This is going to add to that parameter at least 10. So let's crank that up to around 24, and now when we look at this, you should notice a fair amount of jittering that's happening throughout the scene. If you are having a hard time seeing it, you can definitely crank up the Amount and watch playback again, and here you notice now it's really, really flickering. This looks kind of cool, and this is definitely a little bit more like what I was looking for. It's kind of hard to interpret what's going on in the scene, and we have this strange blend of reality and not reality.
So in order to finish this blend of high-energy stuff, I want to adjust the colors and just sort of create a tint over the entire thing to bring this all together. Since I have separate control of the layer with the glow as well as the background video layer, I'll actually just stylize this background video layer, because that's the most of the color that I want to be dealing with as far as creating that. So if we go to the Library here, I can go to Color Correction and look at Colorize. So let's just drag it and drop it right on our lower video layer, and you notice it's created this kind of funky tint.
If we open the Inspector, let's remap black from this kind of a reddish color to more of a dark purple. Okay, and we can do the same thing with white here. Let's just remap it to more of a light blue kind of color. Okay, so that's given me a little bit more of a tint. The only other thing I do is probably pop the contrast a little bit, so to quickly do that, we'll go to Filters > Color Correction and go to Contrast.
When we adjust the Contrast here, now that's going to give us that little bit of deeper saturation. If we adjust the pivot point, it's just determining the luminance that it can going to be choosing to adjust before it starts bringing in the contrast. So this has definitely created a little bit more of a high-energy feel to our video graphic. There's just one thing I want you to understand about filters before we finish here. I'm going to press Command+1 twice to just hide the left side of the interface and Shift+Z, so you can see a large version of the video, as well as the names of all the filters that we're dealing with.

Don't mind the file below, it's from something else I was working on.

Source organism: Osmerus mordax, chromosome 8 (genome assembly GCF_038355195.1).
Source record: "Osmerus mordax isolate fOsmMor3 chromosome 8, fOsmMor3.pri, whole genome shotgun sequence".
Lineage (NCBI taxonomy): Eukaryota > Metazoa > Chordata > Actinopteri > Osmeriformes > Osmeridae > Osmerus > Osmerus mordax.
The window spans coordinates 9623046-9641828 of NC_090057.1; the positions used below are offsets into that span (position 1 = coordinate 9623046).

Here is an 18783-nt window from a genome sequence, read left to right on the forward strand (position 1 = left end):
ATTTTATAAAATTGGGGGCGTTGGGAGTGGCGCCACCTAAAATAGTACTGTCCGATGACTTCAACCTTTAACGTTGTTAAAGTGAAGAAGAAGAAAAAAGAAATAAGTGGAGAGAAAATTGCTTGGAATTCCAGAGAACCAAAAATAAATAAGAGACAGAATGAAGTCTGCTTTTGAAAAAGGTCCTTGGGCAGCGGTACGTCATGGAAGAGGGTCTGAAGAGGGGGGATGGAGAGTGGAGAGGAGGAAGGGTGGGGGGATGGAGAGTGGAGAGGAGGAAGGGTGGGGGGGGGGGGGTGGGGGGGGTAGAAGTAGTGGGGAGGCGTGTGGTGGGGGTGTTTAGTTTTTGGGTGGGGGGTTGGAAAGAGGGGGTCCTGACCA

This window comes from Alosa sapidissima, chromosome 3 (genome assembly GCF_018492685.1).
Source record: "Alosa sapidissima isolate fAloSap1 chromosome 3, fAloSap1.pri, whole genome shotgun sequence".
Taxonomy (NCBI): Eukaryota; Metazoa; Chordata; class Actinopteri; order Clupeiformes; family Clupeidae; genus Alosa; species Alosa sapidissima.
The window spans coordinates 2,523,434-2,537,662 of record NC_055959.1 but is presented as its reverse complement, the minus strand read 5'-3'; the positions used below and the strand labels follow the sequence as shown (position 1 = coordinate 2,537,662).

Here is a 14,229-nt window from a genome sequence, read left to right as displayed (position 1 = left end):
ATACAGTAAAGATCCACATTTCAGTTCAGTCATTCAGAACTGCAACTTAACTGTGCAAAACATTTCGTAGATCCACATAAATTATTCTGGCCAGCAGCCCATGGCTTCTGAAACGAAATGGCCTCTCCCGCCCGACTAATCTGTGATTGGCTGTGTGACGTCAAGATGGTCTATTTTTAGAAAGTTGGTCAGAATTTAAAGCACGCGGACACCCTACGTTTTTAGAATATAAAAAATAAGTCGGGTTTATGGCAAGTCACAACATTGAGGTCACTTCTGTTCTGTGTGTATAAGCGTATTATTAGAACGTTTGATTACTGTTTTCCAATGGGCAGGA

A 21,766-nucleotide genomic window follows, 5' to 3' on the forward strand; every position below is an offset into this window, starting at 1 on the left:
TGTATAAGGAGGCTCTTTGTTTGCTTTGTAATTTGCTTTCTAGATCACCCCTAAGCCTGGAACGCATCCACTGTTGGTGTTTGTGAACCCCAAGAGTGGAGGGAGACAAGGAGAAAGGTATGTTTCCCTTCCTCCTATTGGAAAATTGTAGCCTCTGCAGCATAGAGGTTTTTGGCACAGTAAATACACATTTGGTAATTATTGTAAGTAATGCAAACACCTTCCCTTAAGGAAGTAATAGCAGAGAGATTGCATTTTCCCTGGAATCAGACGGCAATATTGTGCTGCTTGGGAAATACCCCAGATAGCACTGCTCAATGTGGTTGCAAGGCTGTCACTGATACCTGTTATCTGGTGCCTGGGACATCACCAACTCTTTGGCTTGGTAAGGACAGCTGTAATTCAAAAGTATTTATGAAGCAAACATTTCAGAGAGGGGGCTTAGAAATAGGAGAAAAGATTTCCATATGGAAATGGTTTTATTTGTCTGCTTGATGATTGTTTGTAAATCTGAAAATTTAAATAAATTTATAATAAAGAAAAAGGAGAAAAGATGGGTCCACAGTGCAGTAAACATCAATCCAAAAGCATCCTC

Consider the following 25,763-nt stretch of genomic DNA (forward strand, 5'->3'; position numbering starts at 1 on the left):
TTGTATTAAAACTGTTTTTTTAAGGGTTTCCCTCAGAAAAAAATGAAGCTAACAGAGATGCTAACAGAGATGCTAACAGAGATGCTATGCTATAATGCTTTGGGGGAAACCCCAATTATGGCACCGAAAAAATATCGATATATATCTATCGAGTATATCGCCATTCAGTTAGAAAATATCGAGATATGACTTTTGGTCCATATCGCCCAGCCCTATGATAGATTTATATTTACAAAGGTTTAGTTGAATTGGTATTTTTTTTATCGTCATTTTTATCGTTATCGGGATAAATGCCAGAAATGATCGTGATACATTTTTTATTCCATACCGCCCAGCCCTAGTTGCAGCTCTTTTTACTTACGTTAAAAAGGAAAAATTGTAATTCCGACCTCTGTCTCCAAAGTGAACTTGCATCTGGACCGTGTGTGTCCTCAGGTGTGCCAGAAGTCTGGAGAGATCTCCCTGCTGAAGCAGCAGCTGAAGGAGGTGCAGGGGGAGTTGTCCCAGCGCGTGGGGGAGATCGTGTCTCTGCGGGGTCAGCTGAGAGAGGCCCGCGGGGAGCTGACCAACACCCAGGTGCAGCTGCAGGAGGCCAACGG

Part of the reason that I had us duplicate the different video layers and apply filters to each section is control. We can make adjustments to this background video, and that has separate control from the overall glow, but also, the order in which you apply filters has a huge impact. So right now, the way this is set up on the Glow video layer, this upper layer, we have our randomize behavior which is tied to our edges filter and then after edges we have a bloom.
So the way filters work are actually from the bottom up. So if I change the order of Edges and Bloom, watch what happens. See, if I did the Bloom--let's deactivate edges--what it does it just creates that soft look for the video. Let me just turn off that background layer. So see, when you add Bloom, it just create that soft look, and that really muddies things up so when edges comes around it cuts out the edges. But if we do this in the opposite order, it finds the edges first and then blows out that Bloom, and then of course with our duplicate video layer that's when we brought in the different color wash and kind of rocked things out.
So if we go ahead and press Play, we can watch what's going on in our scene. So as you can see, we've added a lot more energy to our scene. Now it's just a question of integrating this with the rest of the edit to truly create something that's high energy.